|Title||:||Super Mario Sunshine|
|Review by||:||Ken Gagne|
Mario, a more recognized icon than Mickey Mouse, was absent at the launch of the Nintendo GameCube system, allowing Luigi to capture the spotlight. Now, finally, our hero arrived to eclipse his brother with Super Mario Sunshine.
Mario is on Delfino Island for a holiday — as is a look-alike responsible for the resort's graffiti! His vacation ruined, Mario is on a mission to clean up this town and capture the culprit by restoring the island's stolen Shine sprites.
Players help Mario in his quest to clear his name through use of a new gadget. FLUDD, a water pack, allows Mario to shoot a stream of water or hover for brief periods. This added apparatus melds smoothly into Mario's controls. One controller button switches between the pack's nozzle and hover modes, while another activates it. In the middle of a mistimed jump, it's easy to switch to the hover mode and squeeze the extra second of hang time necessary to make a safe landing. Mario's more standard maneuvers, including jumping on enemies' heads, work as easily as ever.
Lest anyone think this a kiddie game, Sunshine is challenging — often frustratingly so. Each level has multiple layouts and objectives. Collecting the first Shine is only the beginning, as new and old enemies may appear holding other Shines hostage. Sunshine gives little quarter, for the simple mistake of pressing the wrong button may send a mountaineering expedition back to the base. As minor an infraction as not collecting enough coins within a time limit can reduce Mario's lives by one.
This variety of challenges will tour Mario through many beautiful landscapes. The all-new levels are more detailed than his last 3D adventure. Towering mountains spill waterfalls down hundreds of virtual feet, while amusement parks are rampant with activity and tourists. Though each individual world is small, the various configurations it can take and the secrets players will find in each make it very large for its size. Almost anywhere players can see in a distance can be ran or swam to, though coins and other items may not appear unless nearby.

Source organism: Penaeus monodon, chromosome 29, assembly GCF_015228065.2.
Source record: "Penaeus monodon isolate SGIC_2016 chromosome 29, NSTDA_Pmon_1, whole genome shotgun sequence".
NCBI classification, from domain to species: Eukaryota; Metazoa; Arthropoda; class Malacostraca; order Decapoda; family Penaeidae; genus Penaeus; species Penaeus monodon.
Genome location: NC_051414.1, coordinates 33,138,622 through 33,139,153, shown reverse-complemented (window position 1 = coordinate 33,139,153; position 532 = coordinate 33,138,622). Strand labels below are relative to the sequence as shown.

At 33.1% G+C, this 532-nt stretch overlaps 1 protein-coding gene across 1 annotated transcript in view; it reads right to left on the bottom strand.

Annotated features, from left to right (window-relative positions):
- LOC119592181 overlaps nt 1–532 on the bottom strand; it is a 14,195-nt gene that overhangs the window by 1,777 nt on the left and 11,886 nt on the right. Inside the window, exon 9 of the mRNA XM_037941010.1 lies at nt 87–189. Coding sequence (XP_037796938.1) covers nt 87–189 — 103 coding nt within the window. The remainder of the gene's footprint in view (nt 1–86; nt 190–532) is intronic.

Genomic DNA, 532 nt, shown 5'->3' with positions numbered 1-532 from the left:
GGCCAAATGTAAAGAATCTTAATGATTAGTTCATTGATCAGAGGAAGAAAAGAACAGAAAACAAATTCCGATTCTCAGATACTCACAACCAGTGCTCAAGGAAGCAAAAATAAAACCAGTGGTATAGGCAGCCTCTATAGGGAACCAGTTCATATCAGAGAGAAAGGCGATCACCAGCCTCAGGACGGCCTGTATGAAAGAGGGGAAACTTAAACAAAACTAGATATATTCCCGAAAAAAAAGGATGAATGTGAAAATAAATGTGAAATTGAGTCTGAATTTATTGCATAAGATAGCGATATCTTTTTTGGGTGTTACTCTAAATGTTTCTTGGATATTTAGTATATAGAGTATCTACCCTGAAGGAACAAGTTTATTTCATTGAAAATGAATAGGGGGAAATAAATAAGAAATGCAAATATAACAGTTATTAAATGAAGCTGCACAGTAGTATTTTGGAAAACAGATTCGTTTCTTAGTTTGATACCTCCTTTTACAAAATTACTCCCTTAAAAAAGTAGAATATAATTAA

The camera perspective is relatively passive, allowing the player to take control. With one thumb on the analog stick, directing Mario's movements, another thumb on the C-stick can coordinate to change the angle. It's a painless process that players quickly master. Should tight quarters obscure an important item or person, its silhouette will be displayed through any obstacles — a fair compromise.
Complementing this tropical paradise is a suitable soundtrack. The tunes are simplistic but fitting to Mario's journeys, consisting of samba and maraca accompaniment. There is minimal voice acting — just enough for kicks. Strangely, the printed dialogue is displayed at an angle, causing an uncomfortable tilt of the head for speedy reading.
Perhaps it is the evolution of the 3D genre, but Super Mario Sunshine's many worlds do not seem as large as those in Super Mario 64. Each world is crammed with obstacles and activities, for sure, and though you may never uncover every secret, there will rarely seem to be places you haven't already visited. Again, there are 120 different objectives to accomplish, and though I found each one when playing Mario's Nintendo 64 adventure, I stopped playing Sunshine after finishing with just 70.
Super Mario Sunshine does not represent the innovative leap its predecessor, Super Mario 64, did; nor is it a refinement on that game. Rather, it is an extension of all that is right and good with gaming. Whatever magic our mustachioed plumber is privy to, no other 3D hero can hop, skip, and jump his way through fantasy like Mario can. It's about time the GameCube became a must-own system, and the return of Mario signals that era.
This article is copyright (c) 2002, 2007 by Ken Gagne. All rights reserved. Not to be distributed without permission.
Original publication: Sentinel & Enterprise, 02-Sep-02